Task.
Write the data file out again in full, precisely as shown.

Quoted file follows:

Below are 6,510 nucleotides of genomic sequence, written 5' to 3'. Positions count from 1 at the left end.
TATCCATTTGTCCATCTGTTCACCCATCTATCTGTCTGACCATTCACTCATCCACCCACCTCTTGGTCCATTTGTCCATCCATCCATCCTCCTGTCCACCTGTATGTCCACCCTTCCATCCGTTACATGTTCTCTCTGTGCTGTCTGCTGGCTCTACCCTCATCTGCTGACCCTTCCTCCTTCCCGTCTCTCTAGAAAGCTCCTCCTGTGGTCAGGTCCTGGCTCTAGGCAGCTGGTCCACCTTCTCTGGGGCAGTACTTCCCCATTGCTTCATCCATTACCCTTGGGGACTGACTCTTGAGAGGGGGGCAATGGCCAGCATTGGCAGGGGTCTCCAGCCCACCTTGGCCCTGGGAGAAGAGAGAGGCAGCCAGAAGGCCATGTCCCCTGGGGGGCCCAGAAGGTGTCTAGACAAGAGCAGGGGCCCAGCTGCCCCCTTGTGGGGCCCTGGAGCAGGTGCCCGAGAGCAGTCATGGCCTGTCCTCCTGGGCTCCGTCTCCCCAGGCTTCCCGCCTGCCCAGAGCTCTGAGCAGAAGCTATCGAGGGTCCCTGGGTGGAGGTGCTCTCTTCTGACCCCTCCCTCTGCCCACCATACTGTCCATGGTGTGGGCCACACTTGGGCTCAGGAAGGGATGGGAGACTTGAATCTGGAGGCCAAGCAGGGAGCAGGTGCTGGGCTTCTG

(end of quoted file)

Below are 6,510 nucleotides of genomic sequence, written 5' to 3'. Positions count from 1 at the left end.
TATCCATTTGTCCATCTGTTCACCCATCTATCTGTCTGACCATTCACTCATCCACCCACCTCTTGGTCCATTTGTCCATCCATCCATCCTCCTGTCCACCTGTATGTCCACCCTTCCATCCGTTACATGTTCTCTCTGTGCTGTCTGCTGGCTCTACCCTCATCTGCTGACCCTTCCTCCTTCCCGTCTCTCTAGAAAGCTCCTCCTGTGGTCAGGTCCTGGCTCTAGGCAGCTGGTCCACCTTCTCTGGGGCAGTACTTCCCCATTGCTTCATCCATTACCCTTGGGGACTGACTCTTGAGAGGGGGGCAATGGCCAGCATTGGCAGGGGTCTCCAGCCCACCTTGGCCCTGGGAGAAGAGAGAGGCAGCCAGAAGGCCATGTCCCCTGGGGGGCCCAGAAGGTGTCTAGACAAGAGCAGGGGCCCAGCTGCCCCCTTGTGGGGCCCTGGAGCAGGTGCCCGAGAGCAGTCATGGCCTGTCCTCCTGGGCTCCGTCTCCCCAGGCTTCCCGCCTGCCCAGAGCTCTGAGCAGAAGCTATCGAGGGTCCCTGGGTGGAGGTGCTCTCTTCTGACCCCTCCCTCTGCCCACCATACTGTCCATGGTGTGGGCCACACTTGGGCTCAGGAAGGGATGGGAGACTTGAATCTGGAGGCCAAGCAGGGAGCAGGTGCTGGGCTTCTG